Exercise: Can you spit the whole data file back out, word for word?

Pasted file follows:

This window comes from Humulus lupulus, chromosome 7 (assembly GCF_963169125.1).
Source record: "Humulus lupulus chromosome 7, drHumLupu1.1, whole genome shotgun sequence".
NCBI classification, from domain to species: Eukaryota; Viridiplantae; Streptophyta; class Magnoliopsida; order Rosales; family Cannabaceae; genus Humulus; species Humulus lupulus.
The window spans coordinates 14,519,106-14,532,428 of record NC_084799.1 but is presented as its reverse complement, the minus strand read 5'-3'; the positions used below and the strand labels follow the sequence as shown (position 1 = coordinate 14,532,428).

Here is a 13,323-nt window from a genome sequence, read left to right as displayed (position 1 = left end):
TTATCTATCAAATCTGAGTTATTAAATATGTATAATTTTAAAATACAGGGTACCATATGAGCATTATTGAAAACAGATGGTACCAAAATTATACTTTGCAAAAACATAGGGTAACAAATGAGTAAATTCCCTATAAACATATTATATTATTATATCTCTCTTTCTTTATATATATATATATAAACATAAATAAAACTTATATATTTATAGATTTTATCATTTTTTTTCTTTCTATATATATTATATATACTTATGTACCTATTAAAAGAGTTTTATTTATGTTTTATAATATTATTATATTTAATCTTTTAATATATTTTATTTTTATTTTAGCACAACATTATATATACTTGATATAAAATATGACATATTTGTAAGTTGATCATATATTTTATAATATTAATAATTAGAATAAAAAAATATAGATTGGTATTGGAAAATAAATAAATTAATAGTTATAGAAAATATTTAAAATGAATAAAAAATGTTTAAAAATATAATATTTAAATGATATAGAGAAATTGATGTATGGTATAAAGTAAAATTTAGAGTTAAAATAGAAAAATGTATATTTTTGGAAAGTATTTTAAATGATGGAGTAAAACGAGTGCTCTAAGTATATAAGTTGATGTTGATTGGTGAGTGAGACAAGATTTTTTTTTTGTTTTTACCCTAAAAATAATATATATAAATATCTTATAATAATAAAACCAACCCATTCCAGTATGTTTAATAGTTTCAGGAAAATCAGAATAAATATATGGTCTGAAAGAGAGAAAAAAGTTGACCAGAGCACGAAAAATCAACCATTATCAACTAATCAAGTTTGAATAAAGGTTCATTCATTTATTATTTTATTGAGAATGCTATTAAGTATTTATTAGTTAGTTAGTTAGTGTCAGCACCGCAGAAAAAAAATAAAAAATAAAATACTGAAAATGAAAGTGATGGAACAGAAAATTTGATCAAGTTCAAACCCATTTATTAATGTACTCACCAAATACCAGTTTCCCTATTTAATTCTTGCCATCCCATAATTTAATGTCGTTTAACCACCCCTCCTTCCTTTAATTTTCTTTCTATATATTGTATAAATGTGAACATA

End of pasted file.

This window comes from Humulus lupulus, chromosome 7 (assembly GCF_963169125.1).
Source record: "Humulus lupulus chromosome 7, drHumLupu1.1, whole genome shotgun sequence".
NCBI classification, from domain to species: Eukaryota; Viridiplantae; Streptophyta; class Magnoliopsida; order Rosales; family Cannabaceae; genus Humulus; species Humulus lupulus.
The window spans coordinates 14,519,106-14,532,428 of record NC_084799.1 but is presented as its reverse complement, the minus strand read 5'-3'; the positions used below and the strand labels follow the sequence as shown (position 1 = coordinate 14,532,428).

Here is a 13,323-nt window from a genome sequence, read left to right as displayed (position 1 = left end):
TTATCTATCAAATCTGAGTTATTAAATATGTATAATTTTAAAATACAGGGTACCATATGAGCATTATTGAAAACAGATGGTACCAAAATTATACTTTGCAAAAACATAGGGTAACAAATGAGTAAATTCCCTATAAACATATTATATTATTATATCTCTCTTTCTTTATATATATATATATAAACATAAATAAAACTTATATATTTATAGATTTTATCATTTTTTTTCTTTCTATATATATTATATATACTTATGTACCTATTAAAAGAGTTTTATTTATGTTTTATAATATTATTATATTTAATCTTTTAATATATTTTATTTTTATTTTAGCACAACATTATATATACTTGATATAAAATATGACATATTTGTAAGTTGATCATATATTTTATAATATTAATAATTAGAATAAAAAAATATAGATTGGTATTGGAAAATAAATAAATTAATAGTTATAGAAAATATTTAAAATGAATAAAAAATGTTTAAAAATATAATATTTAAATGATATAGAGAAATTGATGTATGGTATAAAGTAAAATTTAGAGTTAAAATAGAAAAATGTATATTTTTGGAAAGTATTTTAAATGATGGAGTAAAACGAGTGCTCTAAGTATATAAGTTGATGTTGATTGGTGAGTGAGACAAGATTTTTTTTTTGTTTTTACCCTAAAAATAATATATATAAATATCTTATAATAATAAAACCAACCCATTCCAGTATGTTTAATAGTTTCAGGAAAATCAGAATAAATATATGGTCTGAAAGAGAGAAAAAAGTTGACCAGAGCACGAAAAATCAACCATTATCAACTAATCAAGTTTGAATAAAGGTTCATTCATTTATTATTTTATTGAGAATGCTATTAAGTATTTATTAGTTAGTTAGTTAGTGTCAGCACCGCAGAAAAAAAATAAAAAATAAAATACTGAAAATGAAAGTGATGGAACAGAAAATTTGATCAAGTTCAAACCCATTTATTAATGTACTCACCAAATACCAGTTTCCCTATTTAATTCTTGCCATCCCATAATTTAATGTCGTTTAACCACCCCTCCTTCCTTTAATTTTCTTTCTATATATTGTATAAATGTGAACATA